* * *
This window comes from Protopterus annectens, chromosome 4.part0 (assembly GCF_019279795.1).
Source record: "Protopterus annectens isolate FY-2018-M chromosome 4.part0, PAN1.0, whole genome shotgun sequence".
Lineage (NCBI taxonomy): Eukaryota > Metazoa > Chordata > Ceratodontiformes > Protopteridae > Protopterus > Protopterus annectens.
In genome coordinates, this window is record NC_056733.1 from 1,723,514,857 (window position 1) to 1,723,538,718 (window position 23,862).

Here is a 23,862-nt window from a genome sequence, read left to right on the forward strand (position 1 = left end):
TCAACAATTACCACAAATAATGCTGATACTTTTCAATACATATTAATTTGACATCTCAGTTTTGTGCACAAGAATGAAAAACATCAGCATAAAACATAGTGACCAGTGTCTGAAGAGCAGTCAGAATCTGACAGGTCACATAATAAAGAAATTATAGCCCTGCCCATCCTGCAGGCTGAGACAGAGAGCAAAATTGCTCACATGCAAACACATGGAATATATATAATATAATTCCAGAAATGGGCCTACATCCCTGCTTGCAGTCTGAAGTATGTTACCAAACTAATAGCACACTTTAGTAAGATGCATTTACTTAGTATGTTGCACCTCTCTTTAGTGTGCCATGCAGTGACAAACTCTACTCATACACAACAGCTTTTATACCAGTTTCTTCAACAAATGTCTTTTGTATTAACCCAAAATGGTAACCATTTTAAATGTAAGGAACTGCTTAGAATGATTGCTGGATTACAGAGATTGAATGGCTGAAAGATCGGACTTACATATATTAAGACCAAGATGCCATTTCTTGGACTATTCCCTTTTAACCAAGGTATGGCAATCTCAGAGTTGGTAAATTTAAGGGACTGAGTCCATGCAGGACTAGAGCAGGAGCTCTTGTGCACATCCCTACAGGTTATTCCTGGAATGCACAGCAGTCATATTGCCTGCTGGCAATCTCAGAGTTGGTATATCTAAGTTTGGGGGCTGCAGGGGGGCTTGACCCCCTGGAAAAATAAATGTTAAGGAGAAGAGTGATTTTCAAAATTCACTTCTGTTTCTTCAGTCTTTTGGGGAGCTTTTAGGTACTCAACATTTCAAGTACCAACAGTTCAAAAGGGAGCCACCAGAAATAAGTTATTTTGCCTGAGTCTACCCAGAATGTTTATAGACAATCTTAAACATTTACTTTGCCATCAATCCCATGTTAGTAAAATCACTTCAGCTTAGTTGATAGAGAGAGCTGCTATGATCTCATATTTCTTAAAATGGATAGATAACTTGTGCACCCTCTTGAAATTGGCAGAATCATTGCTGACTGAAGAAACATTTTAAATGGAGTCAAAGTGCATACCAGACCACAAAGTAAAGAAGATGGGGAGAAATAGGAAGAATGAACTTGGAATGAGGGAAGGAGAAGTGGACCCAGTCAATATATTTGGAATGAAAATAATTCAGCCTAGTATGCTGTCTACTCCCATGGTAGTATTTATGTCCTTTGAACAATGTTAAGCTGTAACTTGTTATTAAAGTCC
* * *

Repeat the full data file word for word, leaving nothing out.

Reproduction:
This window comes from Protopterus annectens, chromosome 4.part0 (assembly GCF_019279795.1).
Source record: "Protopterus annectens isolate FY-2018-M chromosome 4.part0, PAN1.0, whole genome shotgun sequence".
Lineage (NCBI taxonomy): Eukaryota > Metazoa > Chordata > Ceratodontiformes > Protopteridae > Protopterus > Protopterus annectens.
In genome coordinates, this window is record NC_056733.1 from 1,723,514,857 (window position 1) to 1,723,538,718 (window position 23,862).

Here is a 23,862-nt window from a genome sequence, read left to right on the forward strand (position 1 = left end):
TCAACAATTACCACAAATAATGCTGATACTTTTCAATACATATTAATTTGACATCTCAGTTTTGTGCACAAGAATGAAAAACATCAGCATAAAACATAGTGACCAGTGTCTGAAGAGCAGTCAGAATCTGACAGGTCACATAATAAAGAAATTATAGCCCTGCCCATCCTGCAGGCTGAGACAGAGAGCAAAATTGCTCACATGCAAACACATGGAATATATATAATATAATTCCAGAAATGGGCCTACATCCCTGCTTGCAGTCTGAAGTATGTTACCAAACTAATAGCACACTTTAGTAAGATGCATTTACTTAGTATGTTGCACCTCTCTTTAGTGTGCCATGCAGTGACAAACTCTACTCATACACAACAGCTTTTATACCAGTTTCTTCAACAAATGTCTTTTGTATTAACCCAAAATGGTAACCATTTTAAATGTAAGGAACTGCTTAGAATGATTGCTGGATTACAGAGATTGAATGGCTGAAAGATCGGACTTACATATATTAAGACCAAGATGCCATTTCTTGGACTATTCCCTTTTAACCAAGGTATGGCAATCTCAGAGTTGGTAAATTTAAGGGACTGAGTCCATGCAGGACTAGAGCAGGAGCTCTTGTGCACATCCCTACAGGTTATTCCTGGAATGCACAGCAGTCATATTGCCTGCTGGCAATCTCAGAGTTGGTATATCTAAGTTTGGGGGCTGCAGGGGGGCTTGACCCCCTGGAAAAATAAATGTTAAGGAGAAGAGTGATTTTCAAAATTCACTTCTGTTTCTTCAGTCTTTTGGGGAGCTTTTAGGTACTCAACATTTCAAGTACCAACAGTTCAAAAGGGAGCCACCAGAAATAAGTTATTTTGCCTGAGTCTACCCAGAATGTTTATAGACAATCTTAAACATTTACTTTGCCATCAATCCCATGTTAGTAAAATCACTTCAGCTTAGTTGATAGAGAGAGCTGCTATGATCTCATATTTCTTAAAATGGATAGATAACTTGTGCACCCTCTTGAAATTGGCAGAATCATTGCTGACTGAAGAAACATTTTAAATGGAGTCAAAGTGCATACCAGACCACAAAGTAAAGAAGATGGGGAGAAATAGGAAGAATGAACTTGGAATGAGGGAAGGAGAAGTGGACCCAGTCAATATATTTGGAATGAAAATAATTCAGCCTAGTATGCTGTCTACTCCCATGGTAGTATTTATGTCCTTTGAACAATGTTAAGCTGTAACTTGTTATTAAAGTCC